Saudi whining. how cool
Saudi Minister Urges Caution on Renewable Energy
By JAD MOUAWAD
“We frankly court disaster if these supplemental resources on which such high hopes for energy security and sustainability are pinned do not fulfill the high expectations,” said Ali Al-Naimi, the Saudi oil minister, at a conference last week.
Fears about energy security, and last year’s oil price spike, have sparked a serious push for renewable energy in the United States, the world’s largest oil consumer.
The trend is apparently making the world’s largest oil producer, Saudi Arabia, nervous.
Speaking at a major energy conference earlier this month, Ali Al-Naimi, the Saudi oil minister, offered an impassioned defense of oil, which he called “an enabler of progress and prosperity.” He cautioned that the current economic crisis — and the uncertainties over future oil consumption — could force producers to trim their supplies, and hence could cause a new price shock.
Mr. Naimi also offered his strongest public criticism against the drive for alternative fuels — which he referred to as “supplemental” energy — and the inconsistent policies of consuming countries. Although he never once mentioned either the United States or President Obama by name, these were clearly his targets.
But as I listened to the speech carefully again this week, it also struck me as one of the most important discourses on the economics of petroleum made by a senior oil official in recent times.
A video of the session is available here — though it takes a while to get through other speakers. (The relevant parts start around the ninth minute and last about 20 minutes.)
Mr. Al-Naimi, without doubt the most influential spokesman for the petroleum industry, began his address by praising the virtues of oil, the mainstay of the Saudi economy for 60 years.
“Oil is expected to retain its leading position as the world’s largest single source of energy,” Mr Al-Naimi said.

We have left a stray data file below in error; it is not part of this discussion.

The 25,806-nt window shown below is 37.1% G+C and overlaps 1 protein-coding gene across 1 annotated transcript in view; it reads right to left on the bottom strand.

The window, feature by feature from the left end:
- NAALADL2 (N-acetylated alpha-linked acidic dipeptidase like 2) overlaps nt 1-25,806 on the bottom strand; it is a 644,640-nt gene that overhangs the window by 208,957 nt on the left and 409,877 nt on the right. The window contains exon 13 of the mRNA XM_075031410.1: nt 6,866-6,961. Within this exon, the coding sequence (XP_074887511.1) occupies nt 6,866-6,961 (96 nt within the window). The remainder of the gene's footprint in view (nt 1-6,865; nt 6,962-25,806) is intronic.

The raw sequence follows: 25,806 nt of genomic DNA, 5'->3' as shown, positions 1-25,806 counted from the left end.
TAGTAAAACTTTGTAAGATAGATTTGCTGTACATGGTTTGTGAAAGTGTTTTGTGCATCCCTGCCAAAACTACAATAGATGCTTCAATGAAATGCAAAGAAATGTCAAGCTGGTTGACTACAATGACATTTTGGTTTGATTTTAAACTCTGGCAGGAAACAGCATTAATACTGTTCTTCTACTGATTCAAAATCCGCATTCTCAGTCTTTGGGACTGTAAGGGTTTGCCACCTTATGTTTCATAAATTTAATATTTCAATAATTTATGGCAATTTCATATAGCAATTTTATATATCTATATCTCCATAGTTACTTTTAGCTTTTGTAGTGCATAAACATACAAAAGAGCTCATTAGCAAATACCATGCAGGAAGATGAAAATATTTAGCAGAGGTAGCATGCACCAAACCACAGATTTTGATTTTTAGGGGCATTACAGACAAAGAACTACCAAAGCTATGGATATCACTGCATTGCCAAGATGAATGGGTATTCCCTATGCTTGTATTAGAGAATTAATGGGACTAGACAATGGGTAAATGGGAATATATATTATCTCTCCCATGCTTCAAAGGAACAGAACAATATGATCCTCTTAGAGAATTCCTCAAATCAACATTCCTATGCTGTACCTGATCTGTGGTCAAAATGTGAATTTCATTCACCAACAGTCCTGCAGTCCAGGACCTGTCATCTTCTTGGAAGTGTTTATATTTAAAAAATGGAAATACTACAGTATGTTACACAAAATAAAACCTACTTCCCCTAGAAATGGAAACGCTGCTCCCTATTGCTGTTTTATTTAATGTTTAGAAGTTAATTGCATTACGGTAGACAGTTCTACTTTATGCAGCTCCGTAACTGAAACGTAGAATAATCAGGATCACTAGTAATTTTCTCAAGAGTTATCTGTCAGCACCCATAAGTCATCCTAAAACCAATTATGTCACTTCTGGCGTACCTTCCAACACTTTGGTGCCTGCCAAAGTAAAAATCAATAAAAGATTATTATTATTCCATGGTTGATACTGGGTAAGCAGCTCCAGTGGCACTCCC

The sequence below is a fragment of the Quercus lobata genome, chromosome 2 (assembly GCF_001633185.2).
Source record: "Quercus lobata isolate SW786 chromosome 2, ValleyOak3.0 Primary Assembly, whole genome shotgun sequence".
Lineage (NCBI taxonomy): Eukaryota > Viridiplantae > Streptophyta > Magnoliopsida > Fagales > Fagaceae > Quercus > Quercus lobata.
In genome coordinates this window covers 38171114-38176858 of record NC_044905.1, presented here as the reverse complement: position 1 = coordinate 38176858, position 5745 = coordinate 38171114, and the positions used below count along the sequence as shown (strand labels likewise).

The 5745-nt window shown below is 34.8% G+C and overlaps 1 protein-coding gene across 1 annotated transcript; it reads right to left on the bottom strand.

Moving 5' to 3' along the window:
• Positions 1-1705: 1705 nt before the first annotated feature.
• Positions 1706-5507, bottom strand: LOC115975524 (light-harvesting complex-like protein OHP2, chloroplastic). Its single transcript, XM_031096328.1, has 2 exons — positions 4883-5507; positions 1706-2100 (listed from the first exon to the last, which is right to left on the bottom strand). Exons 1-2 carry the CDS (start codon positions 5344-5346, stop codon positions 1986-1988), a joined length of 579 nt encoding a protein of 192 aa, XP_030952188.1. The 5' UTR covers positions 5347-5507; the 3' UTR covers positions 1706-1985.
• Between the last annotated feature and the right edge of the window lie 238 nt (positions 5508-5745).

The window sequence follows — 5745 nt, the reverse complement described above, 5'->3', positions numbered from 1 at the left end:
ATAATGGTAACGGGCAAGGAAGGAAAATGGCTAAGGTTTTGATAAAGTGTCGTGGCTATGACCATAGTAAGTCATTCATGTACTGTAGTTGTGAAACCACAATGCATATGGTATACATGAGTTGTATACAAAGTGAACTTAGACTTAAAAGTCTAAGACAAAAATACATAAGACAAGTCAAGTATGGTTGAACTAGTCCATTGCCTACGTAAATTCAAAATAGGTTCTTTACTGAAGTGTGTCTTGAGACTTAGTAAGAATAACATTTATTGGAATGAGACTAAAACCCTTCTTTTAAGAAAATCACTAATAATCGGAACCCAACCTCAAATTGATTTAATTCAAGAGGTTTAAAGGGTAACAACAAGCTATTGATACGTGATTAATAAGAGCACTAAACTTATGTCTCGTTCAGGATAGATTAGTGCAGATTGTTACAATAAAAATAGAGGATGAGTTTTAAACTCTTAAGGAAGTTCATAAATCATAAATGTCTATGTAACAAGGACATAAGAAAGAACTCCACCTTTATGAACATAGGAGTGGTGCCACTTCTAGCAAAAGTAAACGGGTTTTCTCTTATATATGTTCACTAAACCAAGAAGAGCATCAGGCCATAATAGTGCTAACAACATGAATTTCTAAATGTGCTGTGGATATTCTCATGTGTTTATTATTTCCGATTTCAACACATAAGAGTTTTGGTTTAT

Like a growing chorus of producers and analysts warning of looming price increases, Mr. Al-Naimi said that oil prices could spike again since producers are curbing their investments as oil demand falls.
“In such an uncertain demand environment, long-range petroleum industry initiatives suffer,” he said. “Inconsistencies and unknowns are not conducive to future investments, when long-term, capital-intensive industries require a good financial return and stable prices, as well as clarity of future demand.”
But his speech took an uncharacteristically blunt turn after that. He essentially said that policies to develop alternative fuels, such as ethanol, could make matters worse by creating huge uncertainties about future energy demand:
While volatile energy prices have heightened interest in the development of other sources of energy called by some alternatives, but in my opinion, they should be called supplemental. These sources cannot contribute meaningfully to the world’s energy mix until they have attained levels of affordability, accessibility, acceptance and sustainability.
We frankly court disaster if these supplemental resources on which such high hopes for energy security and sustainability are pinned do not fulfill the high expectations. While all viable energies will ultimately have a role in meeting world demand, many of these sources are either in their infancy or face too many unresolved sustainability issues to serve as more than supplemental resources for some time. Just as the oil industry needs a long-term horizon, so do many alternatives.
Then came the kicker:
“In years to come,” Mr. Al-Naimi said, “if traditional energy supplies should prove inadequate because capital expenditure was curtailed due to unsustainable prices, unreliable indications of future demand, or hopes for a substitute for oil cannot deliver, such a supply crunch would be catastrophic.”
It’s not the first time that a Saudi official has expressed exasperation at American energy policies. The Saudis believe they have acted responsibly in recent years, spending $70 billion on the Kingdom’s largest capacity-expansion program, and increasing production whenever the market needed more oil.
But producers also need certainty about future consumption in order to invest in long-term projects. Saudi Arabia has 260 billion barrels of proven reserves, enough to keep pumping oil for the next 89 years at today’s rate of production.
The greatest fear for producers, especially one with such long reserve life, is if the world moves away from oil well before Saudi Arabia runs out of the stuff. As a former Saudi minister once famously said – the stone age did not end because the world ran out of stones.
So, what do you think: Is Mr. Naimi worried about the future of Saudi Arabia’s future oil wealth, or is he issuing a genuine warning about how difficult it is to switch away from oil?